ELL Students Stuck in the Middle

ELL Programs Focus on Basic Skills Not Higher-Order Thinking

Key Points


Schools that offer Deeper Learning tend to:

  • Instruction and assessment connected to the world beyond school, such as project-based learning, collaboration, and performance assessments
  • Personalized supports for students, such as advisory systems and social-emotional training
  • Support for ongoing teacher learning, with both time and resources for reflection and collaboration.

English Language Learners (ELL) Students are often excluded from the higher learning process.

  • Immigrant ELL student for on basic learning skills to the point that higher learning opportunities are excluded all together.

  • Students respond well to challenging educational opportunities

  • Proficiency in the language is not always a hindrance in higher order thinking

"Language is something learned in context; it's not something you learn outside of content, and we firmly believe you don't need to be proficient in English before students can learn challenging content." -Lara Evangelista, principal of the Flushing International High School in New York City


Stuck in the Middle

This can be seen almost like what came first the chicken or the egg? Can ELL students have higher order thinking without a command of the language? This is something that can debated all day but call me an optimist. I believe ELL students are perfectly capable of higher order thinking even if they may have the highest understanding of the English language.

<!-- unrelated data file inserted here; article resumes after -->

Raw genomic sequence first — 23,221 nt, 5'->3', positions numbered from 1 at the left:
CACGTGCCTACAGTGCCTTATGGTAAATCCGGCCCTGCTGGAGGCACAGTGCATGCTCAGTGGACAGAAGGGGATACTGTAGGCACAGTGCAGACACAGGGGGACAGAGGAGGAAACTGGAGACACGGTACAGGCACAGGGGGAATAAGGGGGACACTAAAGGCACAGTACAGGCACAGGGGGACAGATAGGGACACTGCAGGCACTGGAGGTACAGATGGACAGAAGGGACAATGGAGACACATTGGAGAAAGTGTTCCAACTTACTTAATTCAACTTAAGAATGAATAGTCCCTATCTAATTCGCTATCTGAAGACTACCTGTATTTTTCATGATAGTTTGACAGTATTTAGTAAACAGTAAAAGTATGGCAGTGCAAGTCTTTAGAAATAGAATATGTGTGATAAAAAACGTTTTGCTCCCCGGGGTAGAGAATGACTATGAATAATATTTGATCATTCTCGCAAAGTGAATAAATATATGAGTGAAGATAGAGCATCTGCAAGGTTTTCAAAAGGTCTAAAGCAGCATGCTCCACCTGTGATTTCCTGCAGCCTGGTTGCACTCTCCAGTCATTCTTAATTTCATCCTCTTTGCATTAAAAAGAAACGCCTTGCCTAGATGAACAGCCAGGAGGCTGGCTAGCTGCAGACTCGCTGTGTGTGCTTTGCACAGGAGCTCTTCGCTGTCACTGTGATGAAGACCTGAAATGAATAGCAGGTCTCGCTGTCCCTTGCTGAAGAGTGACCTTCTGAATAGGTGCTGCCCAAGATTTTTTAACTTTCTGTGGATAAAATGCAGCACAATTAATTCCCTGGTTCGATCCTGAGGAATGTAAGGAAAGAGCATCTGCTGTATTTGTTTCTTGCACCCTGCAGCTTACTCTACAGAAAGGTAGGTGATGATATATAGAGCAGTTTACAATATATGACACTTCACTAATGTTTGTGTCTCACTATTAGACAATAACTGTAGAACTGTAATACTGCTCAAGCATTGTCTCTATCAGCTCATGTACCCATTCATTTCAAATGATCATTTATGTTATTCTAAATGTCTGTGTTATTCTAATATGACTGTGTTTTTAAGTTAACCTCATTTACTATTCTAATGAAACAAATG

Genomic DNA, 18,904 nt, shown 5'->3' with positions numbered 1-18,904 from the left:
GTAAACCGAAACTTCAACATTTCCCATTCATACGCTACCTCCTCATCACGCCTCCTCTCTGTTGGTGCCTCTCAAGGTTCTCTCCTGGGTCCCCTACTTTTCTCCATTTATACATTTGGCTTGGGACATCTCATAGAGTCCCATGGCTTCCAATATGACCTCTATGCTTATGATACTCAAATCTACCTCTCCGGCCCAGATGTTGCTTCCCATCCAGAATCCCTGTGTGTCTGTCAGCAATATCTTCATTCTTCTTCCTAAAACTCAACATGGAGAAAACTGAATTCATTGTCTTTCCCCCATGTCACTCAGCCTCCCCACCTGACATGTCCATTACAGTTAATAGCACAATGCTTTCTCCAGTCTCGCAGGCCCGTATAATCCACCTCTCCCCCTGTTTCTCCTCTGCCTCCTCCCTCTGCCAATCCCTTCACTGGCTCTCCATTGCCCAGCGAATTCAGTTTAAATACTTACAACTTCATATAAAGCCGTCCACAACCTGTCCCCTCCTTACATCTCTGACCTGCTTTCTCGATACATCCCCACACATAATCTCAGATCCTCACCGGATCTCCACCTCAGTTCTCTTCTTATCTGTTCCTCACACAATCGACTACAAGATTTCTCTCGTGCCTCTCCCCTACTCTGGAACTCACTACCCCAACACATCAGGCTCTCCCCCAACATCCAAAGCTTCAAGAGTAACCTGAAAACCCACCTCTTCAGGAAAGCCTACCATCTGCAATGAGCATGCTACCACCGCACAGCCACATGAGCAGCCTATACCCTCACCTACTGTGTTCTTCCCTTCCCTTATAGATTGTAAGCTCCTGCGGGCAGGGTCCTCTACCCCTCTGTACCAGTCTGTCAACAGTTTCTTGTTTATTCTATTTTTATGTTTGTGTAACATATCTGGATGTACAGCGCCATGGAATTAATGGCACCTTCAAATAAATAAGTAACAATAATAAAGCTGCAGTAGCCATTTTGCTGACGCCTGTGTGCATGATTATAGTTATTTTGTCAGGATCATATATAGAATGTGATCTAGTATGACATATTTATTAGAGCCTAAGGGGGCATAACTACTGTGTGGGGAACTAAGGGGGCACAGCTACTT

As this article states, it seems that ELL students are seemed to be written off and only focus on basic skill. I agree, a large component of EEL learning is tasked on basic skills but to eliminate any type of higher order thinking is just stagnating these students. It is almost as if they are thrown aside and put in their own little ELL bubble excluded from everybody else because they cannot use the language as well as you or me.

I met with my mentor the other day and she made an interesting point that I had never thought about. This article talks about higher order thinking but what about ELL students with special needs? My mentor mentioned this one student in her classes who she said clearly needs special help and has certain learning disabilities. When she attempted to find help for this student they said there was nothing they could do for her. They credited her struggles due her simply being an ELL student. It does not matter what language you speak a learning disability carries over with you and only intensifies in the second language.

This is why I say these students are stuck in the middle. There are very limited opportunities for higher order thinking and when students struggle they have now help to attend their needs. It seems that they are put on a straight highway for school with no opportunities to get off an exit at any point. Its a one way track.